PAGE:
- Liberalism cannot be defined in the abstract in any helpful way. Liberalism in politics can best be defined in terms of specific issues. Political liberalism should also be defined in terms of objectives. A major objective is the protection of the economic weak and doing it within the framework of a private-property economy. The liberal, emphasizing the civil and property rights of the individual, insists that the individual must remain so supreme as to make the state his servant.
- Wayne Morse, U.S. senator, New Republic (22 July 1946)
- Now by Liberalism I mean false liberty of thought, or the exercise of thought upon matters, in which, from the constitution of the human mind, thought cannot be brought to any successful issue, and therefore is out of place. Among such matters are first principles of whatever kind; and of these the most sacred and momentous are especially to be reckoned the truths of Revelation. Liberalism then is the mistake of subjecting to human judgment those revealed doctrines which are in their nature beyond and independent of it, and of claiming to determine on intrinsic grounds the truth and value of propositions which rest for their reception simply on the external authority of the Divine Word.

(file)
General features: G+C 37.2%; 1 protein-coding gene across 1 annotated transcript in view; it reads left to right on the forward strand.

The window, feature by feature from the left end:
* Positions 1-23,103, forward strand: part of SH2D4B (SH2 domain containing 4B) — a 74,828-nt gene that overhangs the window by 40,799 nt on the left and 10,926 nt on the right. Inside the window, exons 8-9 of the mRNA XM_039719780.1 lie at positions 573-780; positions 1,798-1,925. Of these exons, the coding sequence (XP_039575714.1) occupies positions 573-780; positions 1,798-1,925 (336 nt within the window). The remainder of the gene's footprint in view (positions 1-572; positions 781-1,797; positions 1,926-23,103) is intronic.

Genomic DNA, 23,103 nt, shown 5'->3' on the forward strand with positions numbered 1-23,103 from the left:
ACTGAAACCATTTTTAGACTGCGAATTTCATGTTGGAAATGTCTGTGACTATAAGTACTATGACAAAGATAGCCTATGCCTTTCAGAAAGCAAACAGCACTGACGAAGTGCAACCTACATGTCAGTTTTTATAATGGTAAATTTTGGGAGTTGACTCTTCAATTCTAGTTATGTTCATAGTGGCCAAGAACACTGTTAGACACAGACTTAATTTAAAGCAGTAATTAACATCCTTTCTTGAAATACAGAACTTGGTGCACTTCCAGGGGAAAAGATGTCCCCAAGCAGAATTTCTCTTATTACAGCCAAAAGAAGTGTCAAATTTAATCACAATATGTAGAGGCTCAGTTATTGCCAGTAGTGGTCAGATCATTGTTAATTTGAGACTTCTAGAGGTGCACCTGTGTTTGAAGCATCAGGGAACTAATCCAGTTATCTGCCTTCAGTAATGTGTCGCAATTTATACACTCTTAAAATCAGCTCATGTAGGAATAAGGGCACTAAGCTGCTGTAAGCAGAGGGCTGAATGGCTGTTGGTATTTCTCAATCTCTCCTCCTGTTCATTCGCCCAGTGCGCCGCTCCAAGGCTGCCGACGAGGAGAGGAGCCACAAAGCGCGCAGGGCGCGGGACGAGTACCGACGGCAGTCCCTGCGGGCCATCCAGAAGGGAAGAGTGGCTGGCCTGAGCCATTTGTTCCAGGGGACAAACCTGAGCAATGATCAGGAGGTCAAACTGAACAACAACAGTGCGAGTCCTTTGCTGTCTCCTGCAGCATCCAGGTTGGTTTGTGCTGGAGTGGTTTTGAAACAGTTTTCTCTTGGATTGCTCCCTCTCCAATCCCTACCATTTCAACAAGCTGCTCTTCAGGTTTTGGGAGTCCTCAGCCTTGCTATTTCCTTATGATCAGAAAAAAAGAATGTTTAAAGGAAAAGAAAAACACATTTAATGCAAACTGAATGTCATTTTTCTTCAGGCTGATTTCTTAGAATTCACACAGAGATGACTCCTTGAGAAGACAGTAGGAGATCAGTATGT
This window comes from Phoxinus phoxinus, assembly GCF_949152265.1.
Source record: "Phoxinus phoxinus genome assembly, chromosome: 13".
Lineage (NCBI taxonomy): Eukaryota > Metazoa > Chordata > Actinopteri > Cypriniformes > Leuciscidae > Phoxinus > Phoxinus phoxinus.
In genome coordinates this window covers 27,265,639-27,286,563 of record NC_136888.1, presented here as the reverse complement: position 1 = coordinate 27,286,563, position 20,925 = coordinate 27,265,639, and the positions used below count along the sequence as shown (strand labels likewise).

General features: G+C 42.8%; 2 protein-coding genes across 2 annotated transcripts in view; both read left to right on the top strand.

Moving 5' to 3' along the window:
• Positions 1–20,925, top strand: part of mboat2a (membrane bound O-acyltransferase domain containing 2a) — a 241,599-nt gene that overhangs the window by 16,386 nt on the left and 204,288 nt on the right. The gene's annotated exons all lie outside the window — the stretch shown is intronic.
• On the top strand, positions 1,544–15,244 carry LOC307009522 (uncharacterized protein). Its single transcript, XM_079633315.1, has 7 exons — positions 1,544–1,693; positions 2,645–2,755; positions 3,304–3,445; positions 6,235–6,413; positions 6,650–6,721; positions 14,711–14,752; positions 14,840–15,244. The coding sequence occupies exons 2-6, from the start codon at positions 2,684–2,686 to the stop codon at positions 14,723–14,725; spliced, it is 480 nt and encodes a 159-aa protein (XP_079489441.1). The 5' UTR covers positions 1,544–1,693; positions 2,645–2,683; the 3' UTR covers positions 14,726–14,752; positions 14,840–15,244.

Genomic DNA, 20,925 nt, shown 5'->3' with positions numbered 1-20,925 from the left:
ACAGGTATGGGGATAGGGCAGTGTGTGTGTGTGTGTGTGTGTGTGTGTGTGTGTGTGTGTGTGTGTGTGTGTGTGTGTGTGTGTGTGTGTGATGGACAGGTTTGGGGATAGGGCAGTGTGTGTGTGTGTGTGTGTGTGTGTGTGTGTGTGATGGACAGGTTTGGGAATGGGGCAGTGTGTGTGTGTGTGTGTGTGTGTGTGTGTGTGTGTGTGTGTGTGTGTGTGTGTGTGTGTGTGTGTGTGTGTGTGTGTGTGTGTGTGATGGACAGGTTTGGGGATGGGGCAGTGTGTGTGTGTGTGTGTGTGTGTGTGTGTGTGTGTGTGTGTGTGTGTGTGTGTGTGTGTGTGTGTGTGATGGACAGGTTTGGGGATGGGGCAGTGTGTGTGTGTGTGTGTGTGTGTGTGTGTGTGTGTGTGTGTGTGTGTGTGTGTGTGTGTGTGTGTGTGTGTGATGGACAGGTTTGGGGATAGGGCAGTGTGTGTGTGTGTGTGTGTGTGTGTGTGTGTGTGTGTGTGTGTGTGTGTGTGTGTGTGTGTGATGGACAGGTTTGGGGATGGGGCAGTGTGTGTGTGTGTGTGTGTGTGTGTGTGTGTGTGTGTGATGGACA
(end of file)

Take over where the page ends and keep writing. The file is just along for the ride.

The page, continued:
- John Henry Newman, Note A, ‘Liberalism’ (1865), quoted in Newman, Apologia Pro Vita Sua, ed. Martin J. Svaglic (1967), pp. 255–56
- Too many well-meaning liberals are clinging with ten fingernails to the idea that their institutions are robust enough to withstand fascism. They believe, because the belief is soothing, that the marketplace of ideas cares about the value, durability, and quality of its wares rather than how shiny the packaging is, how catchy the jingle, how many times it shows up in your peripheral brand awareness until it’s the one you reach for on the shelf.
- Moderate liberalism cherishes the idea of “civility” because it allows it to believe in its own goodness and relevance.